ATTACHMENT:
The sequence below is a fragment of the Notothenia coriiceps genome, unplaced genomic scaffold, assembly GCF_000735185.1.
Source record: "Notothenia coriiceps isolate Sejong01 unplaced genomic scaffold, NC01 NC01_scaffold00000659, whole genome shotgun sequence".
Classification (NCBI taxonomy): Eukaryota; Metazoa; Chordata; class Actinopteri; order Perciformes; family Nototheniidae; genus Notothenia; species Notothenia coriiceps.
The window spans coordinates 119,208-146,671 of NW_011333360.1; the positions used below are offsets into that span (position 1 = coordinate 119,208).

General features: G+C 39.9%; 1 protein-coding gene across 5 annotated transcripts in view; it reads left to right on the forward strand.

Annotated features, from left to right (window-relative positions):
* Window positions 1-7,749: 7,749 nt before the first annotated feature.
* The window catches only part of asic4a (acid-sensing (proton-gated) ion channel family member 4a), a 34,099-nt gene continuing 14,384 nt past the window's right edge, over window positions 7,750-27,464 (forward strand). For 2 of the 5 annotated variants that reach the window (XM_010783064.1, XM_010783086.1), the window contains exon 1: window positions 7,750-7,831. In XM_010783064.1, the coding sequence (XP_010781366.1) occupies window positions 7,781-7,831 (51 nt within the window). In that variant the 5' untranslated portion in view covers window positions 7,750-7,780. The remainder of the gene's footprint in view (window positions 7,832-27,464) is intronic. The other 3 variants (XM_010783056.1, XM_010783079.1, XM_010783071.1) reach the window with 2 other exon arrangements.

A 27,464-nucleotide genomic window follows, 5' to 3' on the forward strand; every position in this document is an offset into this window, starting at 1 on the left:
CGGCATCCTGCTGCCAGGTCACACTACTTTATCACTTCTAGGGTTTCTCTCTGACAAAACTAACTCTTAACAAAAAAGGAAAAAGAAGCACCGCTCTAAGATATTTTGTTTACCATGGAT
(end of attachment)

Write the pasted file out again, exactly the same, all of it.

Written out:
The sequence below is a fragment of the Notothenia coriiceps genome, unplaced genomic scaffold, assembly GCF_000735185.1.
Source record: "Notothenia coriiceps isolate Sejong01 unplaced genomic scaffold, NC01 NC01_scaffold00000659, whole genome shotgun sequence".
Classification (NCBI taxonomy): Eukaryota; Metazoa; Chordata; class Actinopteri; order Perciformes; family Nototheniidae; genus Notothenia; species Notothenia coriiceps.
The window spans coordinates 119,208-146,671 of NW_011333360.1; the positions used below are offsets into that span (position 1 = coordinate 119,208).

General features: G+C 39.9%; 1 protein-coding gene across 5 annotated transcripts in view; it reads left to right on the forward strand.

Annotated features, from left to right (window-relative positions):
* Window positions 1-7,749: 7,749 nt before the first annotated feature.
* The window catches only part of asic4a (acid-sensing (proton-gated) ion channel family member 4a), a 34,099-nt gene continuing 14,384 nt past the window's right edge, over window positions 7,750-27,464 (forward strand). For 2 of the 5 annotated variants that reach the window (XM_010783064.1, XM_010783086.1), the window contains exon 1: window positions 7,750-7,831. In XM_010783064.1, the coding sequence (XP_010781366.1) occupies window positions 7,781-7,831 (51 nt within the window). In that variant the 5' untranslated portion in view covers window positions 7,750-7,780. The remainder of the gene's footprint in view (window positions 7,832-27,464) is intronic. The other 3 variants (XM_010783056.1, XM_010783079.1, XM_010783071.1) reach the window with 2 other exon arrangements.

A 27,464-nucleotide genomic window follows, 5' to 3' on the forward strand; every position in this document is an offset into this window, starting at 1 on the left:
CGGCATCCTGCTGCCAGGTCACACTACTTTATCACTTCTAGGGTTTCTCTCTGACAAAACTAACTCTTAACAAAAAAGGAAAAAGAAGCACCGCTCTAAGATATTTTGTTTACCATGGAT